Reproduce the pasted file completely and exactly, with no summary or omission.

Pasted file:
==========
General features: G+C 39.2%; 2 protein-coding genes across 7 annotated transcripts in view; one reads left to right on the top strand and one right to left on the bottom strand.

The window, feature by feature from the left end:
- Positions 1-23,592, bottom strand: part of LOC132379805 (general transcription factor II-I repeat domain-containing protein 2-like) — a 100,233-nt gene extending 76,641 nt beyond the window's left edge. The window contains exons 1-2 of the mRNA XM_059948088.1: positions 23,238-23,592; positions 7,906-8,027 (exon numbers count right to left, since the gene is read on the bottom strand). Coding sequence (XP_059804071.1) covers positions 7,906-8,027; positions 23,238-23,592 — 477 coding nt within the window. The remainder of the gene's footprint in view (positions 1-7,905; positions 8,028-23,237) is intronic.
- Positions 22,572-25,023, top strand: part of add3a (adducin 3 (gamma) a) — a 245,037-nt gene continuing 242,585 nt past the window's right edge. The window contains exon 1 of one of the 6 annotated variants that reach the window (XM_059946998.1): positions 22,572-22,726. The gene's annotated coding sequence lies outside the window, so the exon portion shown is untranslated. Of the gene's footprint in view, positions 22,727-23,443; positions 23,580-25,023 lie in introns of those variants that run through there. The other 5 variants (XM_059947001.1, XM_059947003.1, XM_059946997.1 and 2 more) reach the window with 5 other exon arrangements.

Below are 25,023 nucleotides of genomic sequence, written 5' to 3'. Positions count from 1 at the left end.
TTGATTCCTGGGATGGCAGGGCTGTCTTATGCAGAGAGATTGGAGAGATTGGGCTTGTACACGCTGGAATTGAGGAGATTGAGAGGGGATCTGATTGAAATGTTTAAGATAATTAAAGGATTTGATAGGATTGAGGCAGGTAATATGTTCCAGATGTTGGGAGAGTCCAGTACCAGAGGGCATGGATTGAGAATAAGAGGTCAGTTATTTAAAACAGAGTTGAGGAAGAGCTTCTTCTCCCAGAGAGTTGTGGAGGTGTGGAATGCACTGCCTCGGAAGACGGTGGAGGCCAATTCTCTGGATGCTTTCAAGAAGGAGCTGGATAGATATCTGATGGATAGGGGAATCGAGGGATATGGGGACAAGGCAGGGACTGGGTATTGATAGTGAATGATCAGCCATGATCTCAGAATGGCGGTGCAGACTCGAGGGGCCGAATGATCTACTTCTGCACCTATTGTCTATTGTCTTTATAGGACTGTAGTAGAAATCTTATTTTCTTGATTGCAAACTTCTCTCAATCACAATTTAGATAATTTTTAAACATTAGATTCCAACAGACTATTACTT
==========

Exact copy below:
General features: G+C 39.2%; 2 protein-coding genes across 7 annotated transcripts in view; one reads left to right on the top strand and one right to left on the bottom strand.

The window, feature by feature from the left end:
- Positions 1-23,592, bottom strand: part of LOC132379805 (general transcription factor II-I repeat domain-containing protein 2-like) — a 100,233-nt gene extending 76,641 nt beyond the window's left edge. The window contains exons 1-2 of the mRNA XM_059948088.1: positions 23,238-23,592; positions 7,906-8,027 (exon numbers count right to left, since the gene is read on the bottom strand). Coding sequence (XP_059804071.1) covers positions 7,906-8,027; positions 23,238-23,592 — 477 coding nt within the window. The remainder of the gene's footprint in view (positions 1-7,905; positions 8,028-23,237) is intronic.
- Positions 22,572-25,023, top strand: part of add3a (adducin 3 (gamma) a) — a 245,037-nt gene continuing 242,585 nt past the window's right edge. The window contains exon 1 of one of the 6 annotated variants that reach the window (XM_059946998.1): positions 22,572-22,726. The gene's annotated coding sequence lies outside the window, so the exon portion shown is untranslated. Of the gene's footprint in view, positions 22,727-23,443; positions 23,580-25,023 lie in introns of those variants that run through there. The other 5 variants (XM_059947001.1, XM_059947003.1, XM_059946997.1 and 2 more) reach the window with 5 other exon arrangements.

Below are 25,023 nucleotides of genomic sequence, written 5' to 3'. Positions count from 1 at the left end.
TTGATTCCTGGGATGGCAGGGCTGTCTTATGCAGAGAGATTGGAGAGATTGGGCTTGTACACGCTGGAATTGAGGAGATTGAGAGGGGATCTGATTGAAATGTTTAAGATAATTAAAGGATTTGATAGGATTGAGGCAGGTAATATGTTCCAGATGTTGGGAGAGTCCAGTACCAGAGGGCATGGATTGAGAATAAGAGGTCAGTTATTTAAAACAGAGTTGAGGAAGAGCTTCTTCTCCCAGAGAGTTGTGGAGGTGTGGAATGCACTGCCTCGGAAGACGGTGGAGGCCAATTCTCTGGATGCTTTCAAGAAGGAGCTGGATAGATATCTGATGGATAGGGGAATCGAGGGATATGGGGACAAGGCAGGGACTGGGTATTGATAGTGAATGATCAGCCATGATCTCAGAATGGCGGTGCAGACTCGAGGGGCCGAATGATCTACTTCTGCACCTATTGTCTATTGTCTTTATAGGACTGTAGTAGAAATCTTATTTTCTTGATTGCAAACTTCTCTCAATCACAATTTAGATAATTTTTAAACATTAGATTCCAACAGACTATTACTT